Under the current law, if Sect X is allocated 10 seats in Beirut, for instance, parties A and B representing the people of Sect X from Beirut would each have an electoral list of candidates. If A gets 60 percent and B gets 40 percent of the votes, then six of the members from A qualify as MPs, while four candidates from B win seats.
The proposed amendment, however, states that women who get the highest number of votes would win the seats, regardless of electoral lists, Sayyed said, thus adopting a majority rule, rather than proportional, voting style.
“Adopting distinct systems for both genders, treats women as a different species,” he said.
Fayyad also argued that the proposed quota would conflict with the current electoral law.
“A woman who got the most votes would win at the expense of the candidate who received the least preferred votes on an electoral list,” he said. “So a woman can succeed from an electoral list that failed, while a woman from a failing electoral list could win.”
Sayyed suggested that the quota should have a transitional phase in which women would get 20 reserved seats in the upcoming Parliament elections, but would run normally like men within the framework of the electoral law, and electoral lists would not be accepted if they did not have at least one woman.
On the other side, Tabsh expressed the Future Movement’s support for the women quota, saying that they “would agree on any proposed number for reserved seats or percentage in the electoral list.”
The joint parliamentary committees will take up the proposal again on Tuesday. The proposed amendment must be revised and submitted to Parliament again before November. Any election-related laws must be passed at least four months before the date of the elections; thus if the committees do not finish quickly, the law would not be passed in time for the 2022 polls.
Prospects for change
Ezzeddine argued that while the women’s quota has been seen as secondary to the other issues the country is facing, women’s representation will be key to its economic recovery.
“It has been proved by studies that social and economic collapses, on a global scale, are caused by the marginalization of women and youth,” she said. “Thus, a sustainable rescue and recovery plan would necessitate women to participate in decision-making, especially when it comes to politics.”
Chebaro agreed, pointing to studies that show that profitability and growth of companies increase when more women join managerial boards
“A women’s quota is not favoritism towards women, but rather a positive measure towards enhancing governance,” she said.
Halime Kaakour, women’s rights activist and professor in the faculty of law and political sciences at the Lebanese University, said that ideally the Parliament should consist of 50 percent women and 50 percent men.
“But at the time being we will agree on 33 percent for women … because we need women MPs to support women MPs,” she said.
In some other countries, such as France, political parties are obliged by law to have an equal number of women and men on their electoral lists or face a fine, Chebaro said.
“We don’t have that in Lebanon,” she added, saying, “It does not matter whether the quota encourages increasing women on electoral lists or creating lists just for women and securing seats, what matters is that a quota passes to empower women in politics.”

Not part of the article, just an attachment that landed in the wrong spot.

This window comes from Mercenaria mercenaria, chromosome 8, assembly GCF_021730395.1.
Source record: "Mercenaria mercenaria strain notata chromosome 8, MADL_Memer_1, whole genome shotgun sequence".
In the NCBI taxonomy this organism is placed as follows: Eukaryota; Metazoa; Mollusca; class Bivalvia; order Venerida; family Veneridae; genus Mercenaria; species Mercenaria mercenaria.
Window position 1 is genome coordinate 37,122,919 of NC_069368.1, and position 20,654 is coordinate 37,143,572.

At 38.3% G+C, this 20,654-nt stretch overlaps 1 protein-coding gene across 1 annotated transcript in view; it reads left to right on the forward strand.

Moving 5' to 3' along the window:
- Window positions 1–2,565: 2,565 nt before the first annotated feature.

Kaakour does not completely agree.
“A women’s quota is one of the best practices in the world, but it is not enough, especially for our situation in Lebanon,” she said.
Beyond a quota in Parliament, she said, the legislature and government should advance an agenda to strengthen women’s rights, and women should be engaged in decision-making in all arenas.
As for the reasons behind the resistance to a quota system, Kaakour explained that politicians would lose much of their support if they substituted their sectarian representatives, who are currently men, with women.
Chebaro added that women’s prospects in Lebanon are limited by the patriarchal system under which political blocs and officials frequently bequeath positions to their sons. In the rare instances in which a woman does get into power, she added, they are usually related to powerful men.
“If you take a look at the names of women MPs you would realize that most of them are either a politician’s mother, daughter, sister or aunt,” she said.
Policies aimed at increasing women’s representation are usually shot down, she noted. For instance, resigned MP Sami Gemayel (Kataeb Party/Metn) had suggested in 2017 to decrease election fees on women running for office but the Parliament dismissed his draft law. Chebaro added that political blocs also engage in what is called “purple washing,” which refers to using women’s empowerment and issues for campaigning purposes. Blocs often promise to include more women in electoral lists but end up having only one or two women.
Chebaro said that the multiple different quota proposals introduced by different political blocs confuses MPs and wastes time. “The ideal way to go about it was to join forces and create one inclusive law amendment.”
As for the prospects that some version of the women’s quota will actually pass, Chebaro noted that Lebanon was among the countries that pioneered women’s right to vote and run for Parliament in the Arab region in 1952.
But today, she said, Lebanon has fallen behind in empowering women in politics because “there is no political will.”
BEIRUT — In Lebanese political life, every step forward for women’s representation is usually followed by a setback. A milestone was achieved during Saad Hariri’s government when a ministerial seat was created for women’s affairs, but praise for the move quickly turned to ridicule, as its first appointee was a man. In the government of Hariri’s successor, Hassan Diab, women occupied...